Is the 15% Sell-Off of Autodesk, Inc. Shares Overblown?

What happened

Shares of Autodesk, Inc. (NASDAQ: ADSK), a software corporation that makes software for the architecture, engineering, construction, and media industries, among others, are down 15% Wednesday as of 10:45 a.m. EST, after investors reacted to restructuring news and guidance in the company's fiscal third-quarter 2018 report.

So what

Autodesk announced it would reduce headcount by 13%, or roughly 1,150 jobs, as it continues to transition to a subscription-based model. The kicker, and driving force behind the stock's decline Wednesday, was reduced full-year guidance for subscription additions: from 625,000-675,000 to 625,000-650,000. In terms of the top and bottom lines, Autodesk grew revenue and narrowed its adjusted loss. Revenue increased 5% to $515 million, compared to the prior year's third quarter, and was up 6% on a constant-currency basis. The company's adjusted net loss per share checked in at $0.12, compared to an adjusted net loss of $0.18 per share during the corresponding period last year. Autodesk's results managed to top analysts' estimates calling for a loss of $0.13 per share on revenue of $514 million.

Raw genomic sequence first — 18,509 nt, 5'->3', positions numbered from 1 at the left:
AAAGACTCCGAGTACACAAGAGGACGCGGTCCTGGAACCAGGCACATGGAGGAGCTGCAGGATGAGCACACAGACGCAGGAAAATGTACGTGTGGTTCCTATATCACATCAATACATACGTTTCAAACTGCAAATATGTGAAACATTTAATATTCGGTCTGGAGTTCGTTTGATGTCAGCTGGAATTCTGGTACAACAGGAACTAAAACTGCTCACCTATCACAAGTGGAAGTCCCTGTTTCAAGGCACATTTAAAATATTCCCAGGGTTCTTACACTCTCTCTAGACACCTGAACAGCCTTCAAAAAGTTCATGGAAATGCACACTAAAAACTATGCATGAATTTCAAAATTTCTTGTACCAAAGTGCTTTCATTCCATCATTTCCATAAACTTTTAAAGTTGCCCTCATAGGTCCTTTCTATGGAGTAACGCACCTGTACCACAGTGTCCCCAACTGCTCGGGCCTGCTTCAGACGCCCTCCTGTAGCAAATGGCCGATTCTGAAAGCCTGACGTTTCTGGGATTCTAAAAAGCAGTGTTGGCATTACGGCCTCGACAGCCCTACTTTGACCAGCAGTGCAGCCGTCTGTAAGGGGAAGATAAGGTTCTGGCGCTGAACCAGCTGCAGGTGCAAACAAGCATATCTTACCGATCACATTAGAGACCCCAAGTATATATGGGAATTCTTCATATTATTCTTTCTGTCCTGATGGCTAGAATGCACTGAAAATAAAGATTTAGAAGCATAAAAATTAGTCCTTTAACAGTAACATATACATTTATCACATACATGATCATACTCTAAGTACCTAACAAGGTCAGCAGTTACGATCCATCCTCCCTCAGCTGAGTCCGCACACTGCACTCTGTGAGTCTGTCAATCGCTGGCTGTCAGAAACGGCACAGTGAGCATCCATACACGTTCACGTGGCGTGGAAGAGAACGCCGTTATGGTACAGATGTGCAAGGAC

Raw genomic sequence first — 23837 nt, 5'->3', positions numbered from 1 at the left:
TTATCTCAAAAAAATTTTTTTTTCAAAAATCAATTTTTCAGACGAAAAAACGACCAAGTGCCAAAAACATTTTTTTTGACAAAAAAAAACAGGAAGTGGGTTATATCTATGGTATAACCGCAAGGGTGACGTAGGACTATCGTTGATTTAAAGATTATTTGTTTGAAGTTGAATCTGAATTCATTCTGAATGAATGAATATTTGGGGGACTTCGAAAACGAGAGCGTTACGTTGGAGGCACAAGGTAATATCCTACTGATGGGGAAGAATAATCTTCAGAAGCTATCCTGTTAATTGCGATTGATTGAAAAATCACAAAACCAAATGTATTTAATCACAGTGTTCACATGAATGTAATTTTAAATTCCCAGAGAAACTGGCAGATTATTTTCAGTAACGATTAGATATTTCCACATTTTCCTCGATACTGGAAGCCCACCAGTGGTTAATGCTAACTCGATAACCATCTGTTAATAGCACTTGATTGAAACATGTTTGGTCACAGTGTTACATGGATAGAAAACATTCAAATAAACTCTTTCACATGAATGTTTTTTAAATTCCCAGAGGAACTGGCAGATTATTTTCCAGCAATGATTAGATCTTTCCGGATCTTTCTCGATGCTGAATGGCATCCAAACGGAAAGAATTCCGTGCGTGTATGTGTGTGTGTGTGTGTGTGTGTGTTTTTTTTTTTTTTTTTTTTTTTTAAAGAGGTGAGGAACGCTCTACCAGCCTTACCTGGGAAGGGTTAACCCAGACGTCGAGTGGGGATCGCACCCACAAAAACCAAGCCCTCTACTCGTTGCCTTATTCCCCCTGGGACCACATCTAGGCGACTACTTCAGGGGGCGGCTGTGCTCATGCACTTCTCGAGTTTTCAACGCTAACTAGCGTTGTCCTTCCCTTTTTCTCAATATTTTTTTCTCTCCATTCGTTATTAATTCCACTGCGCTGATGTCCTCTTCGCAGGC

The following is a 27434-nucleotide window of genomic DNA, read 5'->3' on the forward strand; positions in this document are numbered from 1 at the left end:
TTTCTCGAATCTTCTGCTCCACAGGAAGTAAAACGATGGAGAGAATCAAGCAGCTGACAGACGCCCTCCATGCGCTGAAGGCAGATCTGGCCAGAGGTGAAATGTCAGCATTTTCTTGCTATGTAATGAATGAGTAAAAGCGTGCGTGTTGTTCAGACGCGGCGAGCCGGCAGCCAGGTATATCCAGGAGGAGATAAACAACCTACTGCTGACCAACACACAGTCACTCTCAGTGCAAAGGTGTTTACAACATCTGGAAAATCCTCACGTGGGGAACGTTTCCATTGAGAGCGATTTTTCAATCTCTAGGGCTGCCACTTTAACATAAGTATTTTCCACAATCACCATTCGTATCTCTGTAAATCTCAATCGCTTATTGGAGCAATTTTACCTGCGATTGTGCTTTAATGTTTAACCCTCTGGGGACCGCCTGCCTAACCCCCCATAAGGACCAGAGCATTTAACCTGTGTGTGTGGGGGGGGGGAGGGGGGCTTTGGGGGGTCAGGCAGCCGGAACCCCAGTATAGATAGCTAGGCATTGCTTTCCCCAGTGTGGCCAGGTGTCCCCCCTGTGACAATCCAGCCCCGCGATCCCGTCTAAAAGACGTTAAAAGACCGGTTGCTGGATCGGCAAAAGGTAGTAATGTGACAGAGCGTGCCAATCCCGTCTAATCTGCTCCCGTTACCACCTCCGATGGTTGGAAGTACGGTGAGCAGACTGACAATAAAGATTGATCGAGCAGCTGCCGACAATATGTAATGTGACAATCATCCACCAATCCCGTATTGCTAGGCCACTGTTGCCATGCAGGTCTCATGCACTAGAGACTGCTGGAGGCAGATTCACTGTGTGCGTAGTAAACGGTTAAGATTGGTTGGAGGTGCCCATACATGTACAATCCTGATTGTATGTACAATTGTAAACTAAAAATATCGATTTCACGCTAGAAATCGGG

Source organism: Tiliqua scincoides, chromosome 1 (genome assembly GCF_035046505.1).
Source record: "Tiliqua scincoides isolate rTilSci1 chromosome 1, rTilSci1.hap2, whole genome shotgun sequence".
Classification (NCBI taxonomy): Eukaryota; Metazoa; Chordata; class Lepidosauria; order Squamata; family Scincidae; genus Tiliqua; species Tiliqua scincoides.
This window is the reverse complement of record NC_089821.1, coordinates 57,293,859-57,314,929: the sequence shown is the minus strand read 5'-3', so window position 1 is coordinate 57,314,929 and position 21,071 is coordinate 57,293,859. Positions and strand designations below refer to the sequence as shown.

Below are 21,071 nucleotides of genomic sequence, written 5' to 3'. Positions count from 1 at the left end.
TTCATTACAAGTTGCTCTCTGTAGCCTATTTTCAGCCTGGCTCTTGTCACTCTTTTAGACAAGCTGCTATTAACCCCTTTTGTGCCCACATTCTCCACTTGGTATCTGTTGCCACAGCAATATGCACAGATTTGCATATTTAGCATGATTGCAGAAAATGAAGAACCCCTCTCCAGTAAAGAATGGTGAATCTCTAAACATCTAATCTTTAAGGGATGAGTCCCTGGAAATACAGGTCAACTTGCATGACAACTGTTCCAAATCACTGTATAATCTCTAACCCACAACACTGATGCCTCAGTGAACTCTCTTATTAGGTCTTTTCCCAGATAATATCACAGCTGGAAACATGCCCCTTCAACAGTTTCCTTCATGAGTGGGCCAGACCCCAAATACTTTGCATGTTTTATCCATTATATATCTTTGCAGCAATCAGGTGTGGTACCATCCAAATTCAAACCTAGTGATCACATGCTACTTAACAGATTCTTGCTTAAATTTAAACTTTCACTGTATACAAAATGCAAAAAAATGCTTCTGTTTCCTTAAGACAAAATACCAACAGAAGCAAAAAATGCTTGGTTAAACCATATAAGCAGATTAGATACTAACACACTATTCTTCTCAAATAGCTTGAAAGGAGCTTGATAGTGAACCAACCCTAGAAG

Now what

"We are pleased with another solid quarter of execution and progress on our business model transition," said Andrew Anagnost, Autodesk's president and CEO, in a press release. "We're experiencing healthy trends in several key transition metrics, including ARR and deferred revenue growth, as customers continue to embrace our new subscription offerings."

One of the metrics mentioned above, annualized recurring revenue (ARR), jumped 24% to $1.9 billion, indicating that management's move to a subscription model is working. But the transition will take some time and involve restructuring, which is causing investors to be cautious. Keeping the long-term perspective in mind, this wasn't nearly as bad a quarter as the 15% decline suggests.

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Daniel Miller has no position in any of the stocks mentioned. The Motley Fool has no position in any of the stocks mentioned. The Motley Fool has a disclosure policy.